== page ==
Luxury Yacht Charter Guide to Peru
A feast for the senses and ever ready to fill your cultural plate, cruising into Peru on a yacht charter will leave you with a million once in a lifetime memories. While there aren’t a thousand ports of call, Lima makes for a lush place to drop anchor and use as a chic and sophisticated base for exploring in-land. Sojourns to Peru can take you from ancient Inca sites loftily perched in the Andes to the jungle thickets and fierce ceremonies on the Amazon basin. There’s ceviche and chocolate to be devoured, puzzling geoglyphs to ponder, sand dunes to bash down, and boat trips to see penguins and seals on wind battered rocky outcrops. In short, Peru is nature's greatest piece of art.
Reasons to Charter a Yacht to Peru
Peru has been scooping awards for being one of the best foodie destinations in the world for years. Lima is the crowning jewel in the culinary crown thanks to its collection of award-winning restaurants and impeccable ceviche dishes. The geographical combination of rich coastal waters, deep jungle, and dizzying mountains makes for gastronomic greatness. From thousands of different types of potatoes to the national drink of pisco, Peru never fails to get the juices flowing.
There are many reasons people head into the dizzying height of Peru, but to see the UNESCO wonder of Machu Picchu is definitely high on the list. The Inca Trail is a fur-day hike that ends at the majestic city of Machu Picchu. For those who don’t want to take the trail, there are glass ceilinged luxury trains that chug up the mountains. The Lost City of the Incas was first documented in the 16th century, and an early morning arrival showcases a magically preserved place, clinging to the tip of a dramatic peak surrounded by other soaring peaks, lush greenery, and misty clouds.
Peru is so much more than alpaca dotted ancient kingdoms in the sky. In this one country you can see a thousand different landscapes - from the macaw cries and slinking jaguars of the Amazon Jungle to the penguins and desolate shores of Paracas, the mysterious Nazca lines, and the rolling sand dunes of Huacachina. There’s historical centres in Cuzco, chic neighbourhoods in vibrant cities like Miraflores, and fascinating folklore up at high altitudes in Lake Titicaca.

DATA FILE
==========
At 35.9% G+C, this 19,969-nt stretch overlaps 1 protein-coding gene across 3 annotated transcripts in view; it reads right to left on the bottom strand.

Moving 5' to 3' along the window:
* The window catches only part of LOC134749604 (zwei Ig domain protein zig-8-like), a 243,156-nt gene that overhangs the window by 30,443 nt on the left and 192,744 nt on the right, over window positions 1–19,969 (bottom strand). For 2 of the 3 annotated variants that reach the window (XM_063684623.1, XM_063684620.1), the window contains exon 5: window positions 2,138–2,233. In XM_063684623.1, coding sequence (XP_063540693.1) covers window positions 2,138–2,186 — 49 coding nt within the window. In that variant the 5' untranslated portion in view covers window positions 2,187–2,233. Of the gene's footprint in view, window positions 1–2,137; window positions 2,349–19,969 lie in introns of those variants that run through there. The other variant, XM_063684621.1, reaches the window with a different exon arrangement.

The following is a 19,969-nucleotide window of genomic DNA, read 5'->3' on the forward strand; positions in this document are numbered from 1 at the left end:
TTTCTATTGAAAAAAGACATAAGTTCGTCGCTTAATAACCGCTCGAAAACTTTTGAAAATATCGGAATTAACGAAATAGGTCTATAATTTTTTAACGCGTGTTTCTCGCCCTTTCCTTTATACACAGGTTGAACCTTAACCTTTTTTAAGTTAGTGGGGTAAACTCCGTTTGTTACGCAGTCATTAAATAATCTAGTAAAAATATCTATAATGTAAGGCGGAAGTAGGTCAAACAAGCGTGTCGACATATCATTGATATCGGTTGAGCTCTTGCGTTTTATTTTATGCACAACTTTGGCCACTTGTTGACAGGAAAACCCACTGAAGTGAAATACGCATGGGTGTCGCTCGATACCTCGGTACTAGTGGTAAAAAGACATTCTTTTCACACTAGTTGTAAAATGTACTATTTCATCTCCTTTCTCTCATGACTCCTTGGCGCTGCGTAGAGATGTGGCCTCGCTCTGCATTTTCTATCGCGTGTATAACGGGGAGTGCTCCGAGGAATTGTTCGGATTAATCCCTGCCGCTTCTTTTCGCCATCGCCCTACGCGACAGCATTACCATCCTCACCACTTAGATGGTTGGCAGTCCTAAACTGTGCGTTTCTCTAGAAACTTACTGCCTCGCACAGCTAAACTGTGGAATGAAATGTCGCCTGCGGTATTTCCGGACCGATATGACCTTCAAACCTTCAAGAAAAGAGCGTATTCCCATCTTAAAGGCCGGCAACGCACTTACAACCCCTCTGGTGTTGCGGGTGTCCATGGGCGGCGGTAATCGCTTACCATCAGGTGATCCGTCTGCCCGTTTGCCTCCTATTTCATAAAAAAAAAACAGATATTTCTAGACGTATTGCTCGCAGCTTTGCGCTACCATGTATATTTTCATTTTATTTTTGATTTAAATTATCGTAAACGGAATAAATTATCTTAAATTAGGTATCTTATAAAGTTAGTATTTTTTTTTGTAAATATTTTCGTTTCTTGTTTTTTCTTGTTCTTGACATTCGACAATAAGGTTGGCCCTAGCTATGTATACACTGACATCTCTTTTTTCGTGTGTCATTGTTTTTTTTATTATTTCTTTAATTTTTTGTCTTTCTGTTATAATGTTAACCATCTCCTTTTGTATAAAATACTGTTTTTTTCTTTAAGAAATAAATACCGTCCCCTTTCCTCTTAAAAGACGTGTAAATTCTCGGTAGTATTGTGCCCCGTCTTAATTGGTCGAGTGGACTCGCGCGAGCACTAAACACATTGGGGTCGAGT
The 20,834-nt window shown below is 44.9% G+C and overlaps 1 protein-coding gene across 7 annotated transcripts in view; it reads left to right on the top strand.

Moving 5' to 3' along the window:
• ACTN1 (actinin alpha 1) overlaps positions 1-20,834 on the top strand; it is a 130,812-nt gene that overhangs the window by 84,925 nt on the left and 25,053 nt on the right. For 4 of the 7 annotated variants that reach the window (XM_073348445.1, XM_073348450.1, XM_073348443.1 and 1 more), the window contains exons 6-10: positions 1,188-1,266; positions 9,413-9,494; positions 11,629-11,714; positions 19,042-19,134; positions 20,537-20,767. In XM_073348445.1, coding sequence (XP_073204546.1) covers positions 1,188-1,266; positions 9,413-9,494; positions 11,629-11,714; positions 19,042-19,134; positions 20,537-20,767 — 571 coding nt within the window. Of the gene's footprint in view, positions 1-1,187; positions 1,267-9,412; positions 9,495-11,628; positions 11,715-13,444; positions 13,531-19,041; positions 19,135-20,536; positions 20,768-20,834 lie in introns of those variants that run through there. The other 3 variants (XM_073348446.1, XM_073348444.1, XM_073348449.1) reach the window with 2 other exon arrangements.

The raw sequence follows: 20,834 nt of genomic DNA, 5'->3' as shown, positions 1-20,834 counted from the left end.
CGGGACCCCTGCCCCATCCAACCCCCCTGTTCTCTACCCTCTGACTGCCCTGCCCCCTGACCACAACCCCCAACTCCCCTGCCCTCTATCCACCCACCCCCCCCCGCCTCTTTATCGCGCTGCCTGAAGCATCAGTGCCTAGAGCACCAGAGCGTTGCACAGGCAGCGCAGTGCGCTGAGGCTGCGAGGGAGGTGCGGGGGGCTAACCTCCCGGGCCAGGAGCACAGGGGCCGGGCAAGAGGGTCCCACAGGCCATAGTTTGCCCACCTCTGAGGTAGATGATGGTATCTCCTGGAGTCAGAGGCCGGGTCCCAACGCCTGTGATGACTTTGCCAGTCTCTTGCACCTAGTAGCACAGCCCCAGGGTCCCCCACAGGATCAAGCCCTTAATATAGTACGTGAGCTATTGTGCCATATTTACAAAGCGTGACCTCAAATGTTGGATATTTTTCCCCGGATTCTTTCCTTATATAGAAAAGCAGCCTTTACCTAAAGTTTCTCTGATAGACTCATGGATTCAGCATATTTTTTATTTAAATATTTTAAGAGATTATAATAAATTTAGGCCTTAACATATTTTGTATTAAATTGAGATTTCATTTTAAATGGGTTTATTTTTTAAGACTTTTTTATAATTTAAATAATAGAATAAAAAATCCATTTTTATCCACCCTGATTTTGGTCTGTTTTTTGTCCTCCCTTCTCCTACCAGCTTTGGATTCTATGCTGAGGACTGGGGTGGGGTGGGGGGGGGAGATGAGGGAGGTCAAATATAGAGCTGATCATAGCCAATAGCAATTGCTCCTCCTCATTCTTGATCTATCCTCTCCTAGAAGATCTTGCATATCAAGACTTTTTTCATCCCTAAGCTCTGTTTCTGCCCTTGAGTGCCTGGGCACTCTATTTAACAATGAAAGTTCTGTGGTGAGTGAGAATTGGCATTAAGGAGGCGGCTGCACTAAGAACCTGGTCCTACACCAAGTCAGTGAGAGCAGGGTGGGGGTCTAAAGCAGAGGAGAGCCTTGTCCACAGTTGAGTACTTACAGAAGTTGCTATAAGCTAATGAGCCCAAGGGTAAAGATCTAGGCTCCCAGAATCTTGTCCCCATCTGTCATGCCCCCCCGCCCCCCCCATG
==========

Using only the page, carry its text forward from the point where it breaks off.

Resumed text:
Where to Visit in Peru
From chic coastal corners like Miraflores to crumbling dusty corners, Lima wears a hundred different hats making it one of the most fascinating South American capitals. There’s so much to see in this vibrant and colourful city, from edgy art museums to religious processions, rolling surf shores, and paragliding off the edge of cliffs. When you aren’t immersed in adrenaline or architecture, the culinary corners are a must. Lima is one of the gastro greats with endless innovative restaurants and glittering nights filled with pisco sours and sublime ceviche.
The home of the Incas, the Sacred Valley is all condors, colonial towns, and heart-racing corners tucked into the dramatic folds of the Andes. All roads lead to Machu Picchu from the foothills, and with the historic city of Cuzco close by, you can blend adrenaline and hiking adventures with a stay in this cultural calling card. Cuzco is all winding alleys climbing high, beautiful alpaca spun handicrafts, and excellent vegan restaurants tucked into a hundred corners. Down closer to the ground, in the valley and there’s white water rafting, zip-lines that send you soaring through jungle covered mountains, ruined fortresses, and lively markets.
Reserva Nacional Tambopata
The Rio Tambopata feeds into the mighty Rio Madre de Dios, making this jungle clad corner of the Amazon one of the richest offerings for wildlife wonders in Peru. A string of luxury lodges invite you to delve even deeper into the rainforest with access only by boat. Jungle walks and sunrise waterway safaris entice you to find the elusive jaguar and bird watchers are sure to be in their element.
When to Charter a Yacht to Peru
May to September serve as the winter months in Peru and the dry season although nights in the mountains can be chilly so pack a few layers. The winter is also the best time to visit for Cusco and Machu Picchu climbs. The summer months run from December to March and while warmer – they can be wet.